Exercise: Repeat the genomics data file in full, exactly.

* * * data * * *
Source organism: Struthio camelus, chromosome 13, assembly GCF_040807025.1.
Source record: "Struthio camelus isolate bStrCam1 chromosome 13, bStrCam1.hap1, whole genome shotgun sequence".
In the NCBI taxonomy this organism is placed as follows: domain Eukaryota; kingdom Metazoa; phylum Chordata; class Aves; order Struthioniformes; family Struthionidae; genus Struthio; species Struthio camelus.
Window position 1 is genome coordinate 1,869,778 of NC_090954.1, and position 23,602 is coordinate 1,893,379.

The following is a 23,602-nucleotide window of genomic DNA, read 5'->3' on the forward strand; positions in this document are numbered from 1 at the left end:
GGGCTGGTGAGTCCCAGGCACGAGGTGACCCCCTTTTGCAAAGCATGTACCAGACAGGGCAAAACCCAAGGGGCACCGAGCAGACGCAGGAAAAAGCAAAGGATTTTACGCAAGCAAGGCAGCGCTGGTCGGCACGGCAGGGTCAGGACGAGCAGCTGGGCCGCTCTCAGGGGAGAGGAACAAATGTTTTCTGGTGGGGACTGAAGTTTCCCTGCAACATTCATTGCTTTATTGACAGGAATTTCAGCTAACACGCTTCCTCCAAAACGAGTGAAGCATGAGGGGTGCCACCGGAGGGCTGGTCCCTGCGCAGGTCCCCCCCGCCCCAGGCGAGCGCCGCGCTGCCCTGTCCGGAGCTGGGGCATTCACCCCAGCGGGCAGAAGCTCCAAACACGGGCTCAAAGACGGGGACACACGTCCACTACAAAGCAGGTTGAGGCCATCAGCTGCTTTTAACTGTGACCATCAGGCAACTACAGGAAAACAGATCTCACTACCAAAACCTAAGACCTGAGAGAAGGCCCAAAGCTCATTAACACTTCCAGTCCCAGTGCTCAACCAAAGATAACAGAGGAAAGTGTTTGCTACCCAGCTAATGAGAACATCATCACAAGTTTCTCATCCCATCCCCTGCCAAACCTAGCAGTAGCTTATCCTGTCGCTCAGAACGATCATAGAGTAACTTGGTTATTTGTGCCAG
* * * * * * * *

Source organism: Struthio camelus, chromosome 13, assembly GCF_040807025.1.
Source record: "Struthio camelus isolate bStrCam1 chromosome 13, bStrCam1.hap1, whole genome shotgun sequence".
In the NCBI taxonomy this organism is placed as follows: domain Eukaryota; kingdom Metazoa; phylum Chordata; class Aves; order Struthioniformes; family Struthionidae; genus Struthio; species Struthio camelus.
Window position 1 is genome coordinate 1,869,778 of NC_090954.1, and position 23,602 is coordinate 1,893,379.

The following is a 23,602-nucleotide window of genomic DNA, read 5'->3' on the forward strand; positions in this document are numbered from 1 at the left end:
GGGCTGGTGAGTCCCAGGCACGAGGTGACCCCCTTTTGCAAAGCATGTACCAGACAGGGCAAAACCCAAGGGGCACCGAGCAGACGCAGGAAAAAGCAAAGGATTTTACGCAAGCAAGGCAGCGCTGGTCGGCACGGCAGGGTCAGGACGAGCAGCTGGGCCGCTCTCAGGGGAGAGGAACAAATGTTTTCTGGTGGGGACTGAAGTTTCCCTGCAACATTCATTGCTTTATTGACAGGAATTTCAGCTAACACGCTTCCTCCAAAACGAGTGAAGCATGAGGGGTGCCACCGGAGGGCTGGTCCCTGCGCAGGTCCCCCCCGCCCCAGGCGAGCGCCGCGCTGCCCTGTCCGGAGCTGGGGCATTCACCCCAGCGGGCAGAAGCTCCAAACACGGGCTCAAAGACGGGGACACACGTCCACTACAAAGCAGGTTGAGGCCATCAGCTGCTTTTAACTGTGACCATCAGGCAACTACAGGAAAACAGATCTCACTACCAAAACCTAAGACCTGAGAGAAGGCCCAAAGCTCATTAACACTTCCAGTCCCAGTGCTCAACCAAAGATAACAGAGGAAAGTGTTTGCTACCCAGCTAATGAGAACATCATCACAAGTTTCTCATCCCATCCCCTGCCAAACCTAGCAGTAGCTTATCCTGTCGCTCAGAACGATCATAGAGTAACTTGGTTATTTGTGCCAG